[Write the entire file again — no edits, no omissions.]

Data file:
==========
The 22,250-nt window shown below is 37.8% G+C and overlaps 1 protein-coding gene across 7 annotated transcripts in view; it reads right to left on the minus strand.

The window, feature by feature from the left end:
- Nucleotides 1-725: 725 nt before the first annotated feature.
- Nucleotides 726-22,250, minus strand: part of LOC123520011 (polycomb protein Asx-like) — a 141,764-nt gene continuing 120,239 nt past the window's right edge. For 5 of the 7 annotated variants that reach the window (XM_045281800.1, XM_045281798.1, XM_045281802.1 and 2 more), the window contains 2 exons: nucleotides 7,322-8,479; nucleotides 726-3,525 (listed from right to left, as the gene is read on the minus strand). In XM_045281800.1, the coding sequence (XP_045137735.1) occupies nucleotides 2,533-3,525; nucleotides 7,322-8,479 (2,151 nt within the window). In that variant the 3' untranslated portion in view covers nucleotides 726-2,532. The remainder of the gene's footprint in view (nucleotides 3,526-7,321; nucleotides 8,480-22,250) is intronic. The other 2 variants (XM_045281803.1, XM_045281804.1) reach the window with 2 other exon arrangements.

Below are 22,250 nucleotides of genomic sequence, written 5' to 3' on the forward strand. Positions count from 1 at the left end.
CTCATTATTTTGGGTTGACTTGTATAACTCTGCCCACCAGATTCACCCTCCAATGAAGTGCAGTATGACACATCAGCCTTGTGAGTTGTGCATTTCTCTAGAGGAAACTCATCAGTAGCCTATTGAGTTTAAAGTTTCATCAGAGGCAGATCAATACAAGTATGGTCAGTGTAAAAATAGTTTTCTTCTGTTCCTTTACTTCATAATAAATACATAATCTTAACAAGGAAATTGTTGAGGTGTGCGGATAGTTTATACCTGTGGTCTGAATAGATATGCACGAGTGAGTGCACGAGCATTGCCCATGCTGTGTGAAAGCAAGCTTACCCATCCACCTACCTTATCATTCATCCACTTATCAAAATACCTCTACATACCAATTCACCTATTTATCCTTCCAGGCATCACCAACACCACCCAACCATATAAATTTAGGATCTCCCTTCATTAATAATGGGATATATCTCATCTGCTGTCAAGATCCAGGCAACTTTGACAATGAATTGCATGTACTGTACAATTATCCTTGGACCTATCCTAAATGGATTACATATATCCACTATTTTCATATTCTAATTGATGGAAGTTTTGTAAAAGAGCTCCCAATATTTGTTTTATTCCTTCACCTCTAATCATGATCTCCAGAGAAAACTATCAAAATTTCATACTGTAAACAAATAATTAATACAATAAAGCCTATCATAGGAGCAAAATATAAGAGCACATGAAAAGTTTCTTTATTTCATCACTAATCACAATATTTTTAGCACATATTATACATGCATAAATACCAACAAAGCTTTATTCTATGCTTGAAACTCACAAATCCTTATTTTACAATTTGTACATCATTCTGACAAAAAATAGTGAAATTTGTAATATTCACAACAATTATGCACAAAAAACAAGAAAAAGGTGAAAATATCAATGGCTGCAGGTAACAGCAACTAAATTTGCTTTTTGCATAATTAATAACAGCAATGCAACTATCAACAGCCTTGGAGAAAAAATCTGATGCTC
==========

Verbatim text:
The 22,250-nt window shown below is 37.8% G+C and overlaps 1 protein-coding gene across 7 annotated transcripts in view; it reads right to left on the minus strand.

The window, feature by feature from the left end:
- Nucleotides 1-725: 725 nt before the first annotated feature.
- Nucleotides 726-22,250, minus strand: part of LOC123520011 (polycomb protein Asx-like) — a 141,764-nt gene continuing 120,239 nt past the window's right edge. For 5 of the 7 annotated variants that reach the window (XM_045281800.1, XM_045281798.1, XM_045281802.1 and 2 more), the window contains 2 exons: nucleotides 7,322-8,479; nucleotides 726-3,525 (listed from right to left, as the gene is read on the minus strand). In XM_045281800.1, the coding sequence (XP_045137735.1) occupies nucleotides 2,533-3,525; nucleotides 7,322-8,479 (2,151 nt within the window). In that variant the 3' untranslated portion in view covers nucleotides 726-2,532. The remainder of the gene's footprint in view (nucleotides 3,526-7,321; nucleotides 8,480-22,250) is intronic. The other 2 variants (XM_045281803.1, XM_045281804.1) reach the window with 2 other exon arrangements.

Below are 22,250 nucleotides of genomic sequence, written 5' to 3' on the forward strand. Positions count from 1 at the left end.
CTCATTATTTTGGGTTGACTTGTATAACTCTGCCCACCAGATTCACCCTCCAATGAAGTGCAGTATGACACATCAGCCTTGTGAGTTGTGCATTTCTCTAGAGGAAACTCATCAGTAGCCTATTGAGTTTAAAGTTTCATCAGAGGCAGATCAATACAAGTATGGTCAGTGTAAAAATAGTTTTCTTCTGTTCCTTTACTTCATAATAAATACATAATCTTAACAAGGAAATTGTTGAGGTGTGCGGATAGTTTATACCTGTGGTCTGAATAGATATGCACGAGTGAGTGCACGAGCATTGCCCATGCTGTGTGAAAGCAAGCTTACCCATCCACCTACCTTATCATTCATCCACTTATCAAAATACCTCTACATACCAATTCACCTATTTATCCTTCCAGGCATCACCAACACCACCCAACCATATAAATTTAGGATCTCCCTTCATTAATAATGGGATATATCTCATCTGCTGTCAAGATCCAGGCAACTTTGACAATGAATTGCATGTACTGTACAATTATCCTTGGACCTATCCTAAATGGATTACATATATCCACTATTTTCATATTCTAATTGATGGAAGTTTTGTAAAAGAGCTCCCAATATTTGTTTTATTCCTTCACCTCTAATCATGATCTCCAGAGAAAACTATCAAAATTTCATACTGTAAACAAATAATTAATACAATAAAGCCTATCATAGGAGCAAAATATAAGAGCACATGAAAAGTTTCTTTATTTCATCACTAATCACAATATTTTTAGCACATATTATACATGCATAAATACCAACAAAGCTTTATTCTATGCTTGAAACTCACAAATCCTTATTTTACAATTTGTACATCATTCTGACAAAAAATAGTGAAATTTGTAATATTCACAACAATTATGCACAAAAAACAAGAAAAAGGTGAAAATATCAATGGCTGCAGGTAACAGCAACTAAATTTGCTTTTTGCATAATTAATAACAGCAATGCAACTATCAACAGCCTTGGAGAAAAAATCTGATGCTC